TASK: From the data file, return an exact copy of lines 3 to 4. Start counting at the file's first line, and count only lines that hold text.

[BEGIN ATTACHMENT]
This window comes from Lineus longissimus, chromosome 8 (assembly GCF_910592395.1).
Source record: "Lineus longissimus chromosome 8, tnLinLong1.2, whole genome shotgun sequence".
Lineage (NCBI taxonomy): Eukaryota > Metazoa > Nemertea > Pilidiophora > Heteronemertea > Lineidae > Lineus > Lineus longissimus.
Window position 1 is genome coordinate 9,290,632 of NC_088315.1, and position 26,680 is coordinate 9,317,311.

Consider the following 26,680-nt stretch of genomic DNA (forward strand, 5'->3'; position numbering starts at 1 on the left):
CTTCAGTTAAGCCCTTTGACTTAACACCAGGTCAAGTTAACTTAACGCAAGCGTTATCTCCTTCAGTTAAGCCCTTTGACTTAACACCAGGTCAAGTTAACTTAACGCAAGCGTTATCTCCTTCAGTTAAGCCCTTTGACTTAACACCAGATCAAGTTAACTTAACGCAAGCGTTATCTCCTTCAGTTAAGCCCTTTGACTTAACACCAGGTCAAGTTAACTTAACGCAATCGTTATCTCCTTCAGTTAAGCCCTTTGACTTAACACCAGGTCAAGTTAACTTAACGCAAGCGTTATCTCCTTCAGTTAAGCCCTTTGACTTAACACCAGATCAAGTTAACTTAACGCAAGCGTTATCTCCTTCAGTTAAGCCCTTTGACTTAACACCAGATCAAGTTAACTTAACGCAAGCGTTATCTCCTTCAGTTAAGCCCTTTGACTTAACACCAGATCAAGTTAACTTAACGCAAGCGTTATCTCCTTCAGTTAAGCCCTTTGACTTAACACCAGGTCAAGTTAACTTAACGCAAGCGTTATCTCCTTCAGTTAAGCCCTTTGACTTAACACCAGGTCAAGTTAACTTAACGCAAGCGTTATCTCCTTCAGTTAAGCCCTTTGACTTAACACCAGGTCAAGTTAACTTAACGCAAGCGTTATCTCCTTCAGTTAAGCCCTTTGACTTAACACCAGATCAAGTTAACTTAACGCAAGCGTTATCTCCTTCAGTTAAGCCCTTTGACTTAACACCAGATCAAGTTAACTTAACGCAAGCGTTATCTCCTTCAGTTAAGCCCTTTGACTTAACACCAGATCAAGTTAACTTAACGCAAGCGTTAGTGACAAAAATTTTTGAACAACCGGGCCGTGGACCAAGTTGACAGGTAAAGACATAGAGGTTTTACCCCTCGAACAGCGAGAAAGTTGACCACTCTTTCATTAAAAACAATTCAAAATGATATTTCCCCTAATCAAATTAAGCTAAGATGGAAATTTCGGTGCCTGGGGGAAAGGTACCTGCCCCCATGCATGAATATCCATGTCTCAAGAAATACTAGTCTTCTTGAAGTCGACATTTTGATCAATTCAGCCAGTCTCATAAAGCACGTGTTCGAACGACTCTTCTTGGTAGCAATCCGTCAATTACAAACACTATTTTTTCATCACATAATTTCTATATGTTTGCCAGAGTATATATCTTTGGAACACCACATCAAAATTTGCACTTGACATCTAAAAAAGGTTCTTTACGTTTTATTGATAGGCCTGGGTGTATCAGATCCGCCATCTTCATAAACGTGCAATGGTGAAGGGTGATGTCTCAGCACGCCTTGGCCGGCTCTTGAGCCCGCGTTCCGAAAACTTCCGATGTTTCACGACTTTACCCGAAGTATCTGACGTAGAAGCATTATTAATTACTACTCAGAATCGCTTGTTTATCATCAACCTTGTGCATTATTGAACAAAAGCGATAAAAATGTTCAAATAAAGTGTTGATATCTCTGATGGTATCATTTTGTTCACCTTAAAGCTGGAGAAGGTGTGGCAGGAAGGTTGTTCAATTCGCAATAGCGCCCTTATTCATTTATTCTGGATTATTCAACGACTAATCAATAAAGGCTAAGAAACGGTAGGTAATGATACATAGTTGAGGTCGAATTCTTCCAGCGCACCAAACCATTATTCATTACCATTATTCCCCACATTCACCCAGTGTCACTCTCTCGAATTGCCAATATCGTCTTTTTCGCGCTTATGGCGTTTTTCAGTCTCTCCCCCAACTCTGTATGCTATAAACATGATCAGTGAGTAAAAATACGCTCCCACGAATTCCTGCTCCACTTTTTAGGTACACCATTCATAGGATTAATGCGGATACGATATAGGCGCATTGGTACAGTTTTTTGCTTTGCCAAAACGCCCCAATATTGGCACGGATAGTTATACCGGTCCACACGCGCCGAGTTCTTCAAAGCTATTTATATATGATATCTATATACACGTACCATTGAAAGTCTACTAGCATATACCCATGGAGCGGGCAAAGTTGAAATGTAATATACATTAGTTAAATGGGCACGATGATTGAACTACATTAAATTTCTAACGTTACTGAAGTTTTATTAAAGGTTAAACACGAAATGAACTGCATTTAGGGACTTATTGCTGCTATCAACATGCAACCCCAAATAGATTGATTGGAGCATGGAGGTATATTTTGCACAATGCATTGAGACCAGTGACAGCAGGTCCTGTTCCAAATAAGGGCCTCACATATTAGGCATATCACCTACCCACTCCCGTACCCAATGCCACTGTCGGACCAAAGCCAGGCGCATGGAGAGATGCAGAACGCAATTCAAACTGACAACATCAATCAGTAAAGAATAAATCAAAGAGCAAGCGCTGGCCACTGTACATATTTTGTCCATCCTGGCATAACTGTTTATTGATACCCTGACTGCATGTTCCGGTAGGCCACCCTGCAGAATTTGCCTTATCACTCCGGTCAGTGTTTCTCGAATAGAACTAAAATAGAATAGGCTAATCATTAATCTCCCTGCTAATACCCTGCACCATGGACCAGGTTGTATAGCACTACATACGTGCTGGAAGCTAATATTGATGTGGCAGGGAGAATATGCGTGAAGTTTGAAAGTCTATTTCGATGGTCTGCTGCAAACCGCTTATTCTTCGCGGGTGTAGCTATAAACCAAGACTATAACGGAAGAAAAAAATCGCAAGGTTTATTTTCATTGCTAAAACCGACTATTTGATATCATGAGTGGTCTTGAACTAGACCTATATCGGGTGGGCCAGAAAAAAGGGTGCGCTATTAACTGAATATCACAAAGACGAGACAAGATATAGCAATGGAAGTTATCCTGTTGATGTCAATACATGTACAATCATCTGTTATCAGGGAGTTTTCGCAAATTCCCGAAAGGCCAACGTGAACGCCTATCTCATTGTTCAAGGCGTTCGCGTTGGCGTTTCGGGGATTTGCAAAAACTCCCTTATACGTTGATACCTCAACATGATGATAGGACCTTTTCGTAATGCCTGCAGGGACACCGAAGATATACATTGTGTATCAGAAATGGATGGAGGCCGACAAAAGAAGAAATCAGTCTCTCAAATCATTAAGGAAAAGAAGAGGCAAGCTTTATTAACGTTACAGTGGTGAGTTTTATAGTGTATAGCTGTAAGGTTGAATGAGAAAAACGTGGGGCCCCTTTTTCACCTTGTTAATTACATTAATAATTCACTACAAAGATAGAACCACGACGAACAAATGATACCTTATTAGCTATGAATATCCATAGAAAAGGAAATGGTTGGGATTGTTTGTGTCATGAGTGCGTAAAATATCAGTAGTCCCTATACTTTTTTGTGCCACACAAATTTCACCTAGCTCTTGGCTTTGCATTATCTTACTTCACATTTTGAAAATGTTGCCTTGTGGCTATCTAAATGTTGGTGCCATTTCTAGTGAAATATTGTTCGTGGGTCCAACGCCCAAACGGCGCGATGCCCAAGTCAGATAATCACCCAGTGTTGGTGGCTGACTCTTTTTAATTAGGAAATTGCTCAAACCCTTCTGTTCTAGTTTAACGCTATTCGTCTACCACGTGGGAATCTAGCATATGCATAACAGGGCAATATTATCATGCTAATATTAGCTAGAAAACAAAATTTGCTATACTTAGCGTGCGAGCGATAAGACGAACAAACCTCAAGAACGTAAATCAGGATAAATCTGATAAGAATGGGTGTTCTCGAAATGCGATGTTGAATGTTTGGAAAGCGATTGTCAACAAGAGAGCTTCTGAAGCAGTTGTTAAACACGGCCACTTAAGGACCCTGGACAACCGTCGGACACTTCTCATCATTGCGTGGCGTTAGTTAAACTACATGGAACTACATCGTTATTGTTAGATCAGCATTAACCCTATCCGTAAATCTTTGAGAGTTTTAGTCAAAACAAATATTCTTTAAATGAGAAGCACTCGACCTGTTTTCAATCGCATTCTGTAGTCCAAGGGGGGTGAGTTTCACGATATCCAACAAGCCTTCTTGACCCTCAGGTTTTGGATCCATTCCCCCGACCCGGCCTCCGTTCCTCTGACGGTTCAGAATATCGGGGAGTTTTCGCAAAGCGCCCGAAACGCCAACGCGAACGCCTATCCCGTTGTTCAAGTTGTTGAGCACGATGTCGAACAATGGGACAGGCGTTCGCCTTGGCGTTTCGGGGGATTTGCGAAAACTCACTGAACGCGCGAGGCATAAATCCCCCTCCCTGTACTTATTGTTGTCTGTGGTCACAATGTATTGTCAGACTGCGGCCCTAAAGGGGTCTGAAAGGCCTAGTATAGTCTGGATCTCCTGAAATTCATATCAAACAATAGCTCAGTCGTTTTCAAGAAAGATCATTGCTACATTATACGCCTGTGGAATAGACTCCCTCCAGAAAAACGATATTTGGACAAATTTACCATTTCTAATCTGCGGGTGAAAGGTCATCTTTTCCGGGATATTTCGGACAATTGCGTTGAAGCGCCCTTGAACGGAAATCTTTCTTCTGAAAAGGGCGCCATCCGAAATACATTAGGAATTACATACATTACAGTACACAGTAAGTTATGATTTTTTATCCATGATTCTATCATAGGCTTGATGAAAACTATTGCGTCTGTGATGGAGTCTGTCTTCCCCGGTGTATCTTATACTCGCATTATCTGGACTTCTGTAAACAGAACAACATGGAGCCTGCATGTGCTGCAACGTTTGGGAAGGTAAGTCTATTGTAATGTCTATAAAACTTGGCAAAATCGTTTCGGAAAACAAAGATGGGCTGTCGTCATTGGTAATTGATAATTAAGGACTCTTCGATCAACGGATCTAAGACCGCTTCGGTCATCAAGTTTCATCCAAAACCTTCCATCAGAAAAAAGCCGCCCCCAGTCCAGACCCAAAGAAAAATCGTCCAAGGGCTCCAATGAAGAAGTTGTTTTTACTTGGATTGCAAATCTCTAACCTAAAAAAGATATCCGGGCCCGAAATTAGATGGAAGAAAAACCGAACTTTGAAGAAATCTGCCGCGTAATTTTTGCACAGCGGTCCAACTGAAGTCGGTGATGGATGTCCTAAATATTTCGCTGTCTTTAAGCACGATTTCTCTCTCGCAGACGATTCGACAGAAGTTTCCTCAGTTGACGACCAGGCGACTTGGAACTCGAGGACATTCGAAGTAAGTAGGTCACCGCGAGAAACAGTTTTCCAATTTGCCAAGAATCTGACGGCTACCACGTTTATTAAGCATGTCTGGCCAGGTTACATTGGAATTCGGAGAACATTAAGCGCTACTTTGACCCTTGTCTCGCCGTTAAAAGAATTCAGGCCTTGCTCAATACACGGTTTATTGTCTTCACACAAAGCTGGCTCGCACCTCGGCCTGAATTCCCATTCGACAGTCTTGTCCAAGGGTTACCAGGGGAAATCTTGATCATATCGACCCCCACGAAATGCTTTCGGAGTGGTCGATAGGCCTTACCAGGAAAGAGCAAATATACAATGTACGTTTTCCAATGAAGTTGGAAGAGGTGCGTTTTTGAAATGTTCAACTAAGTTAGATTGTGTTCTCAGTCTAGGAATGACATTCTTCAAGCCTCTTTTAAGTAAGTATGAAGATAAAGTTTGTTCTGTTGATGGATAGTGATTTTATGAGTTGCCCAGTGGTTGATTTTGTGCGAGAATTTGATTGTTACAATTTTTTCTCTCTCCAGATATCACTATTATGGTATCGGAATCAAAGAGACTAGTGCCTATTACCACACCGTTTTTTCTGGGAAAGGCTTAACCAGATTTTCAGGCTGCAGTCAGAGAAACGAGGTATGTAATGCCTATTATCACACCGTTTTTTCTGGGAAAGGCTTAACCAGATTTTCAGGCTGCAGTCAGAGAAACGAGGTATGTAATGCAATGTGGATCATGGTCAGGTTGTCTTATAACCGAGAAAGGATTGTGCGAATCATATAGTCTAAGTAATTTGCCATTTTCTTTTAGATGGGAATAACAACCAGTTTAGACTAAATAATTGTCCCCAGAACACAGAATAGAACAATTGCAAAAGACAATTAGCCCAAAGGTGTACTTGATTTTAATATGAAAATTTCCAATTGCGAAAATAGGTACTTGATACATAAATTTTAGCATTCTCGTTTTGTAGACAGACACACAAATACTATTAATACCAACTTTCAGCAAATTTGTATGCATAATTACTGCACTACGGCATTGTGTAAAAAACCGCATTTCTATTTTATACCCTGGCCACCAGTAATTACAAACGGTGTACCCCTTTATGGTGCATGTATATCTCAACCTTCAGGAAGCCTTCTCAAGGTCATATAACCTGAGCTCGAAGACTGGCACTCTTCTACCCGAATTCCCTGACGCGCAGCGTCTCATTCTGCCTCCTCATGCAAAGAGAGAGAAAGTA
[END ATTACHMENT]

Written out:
Lineage (NCBI taxonomy): Eukaryota > Metazoa > Nemertea > Pilidiophora > Heteronemertea > Lineidae > Lineus > Lineus longissimus.
Window position 1 is genome coordinate 9,290,632 of NC_088315.1, and position 26,680 is coordinate 9,317,311.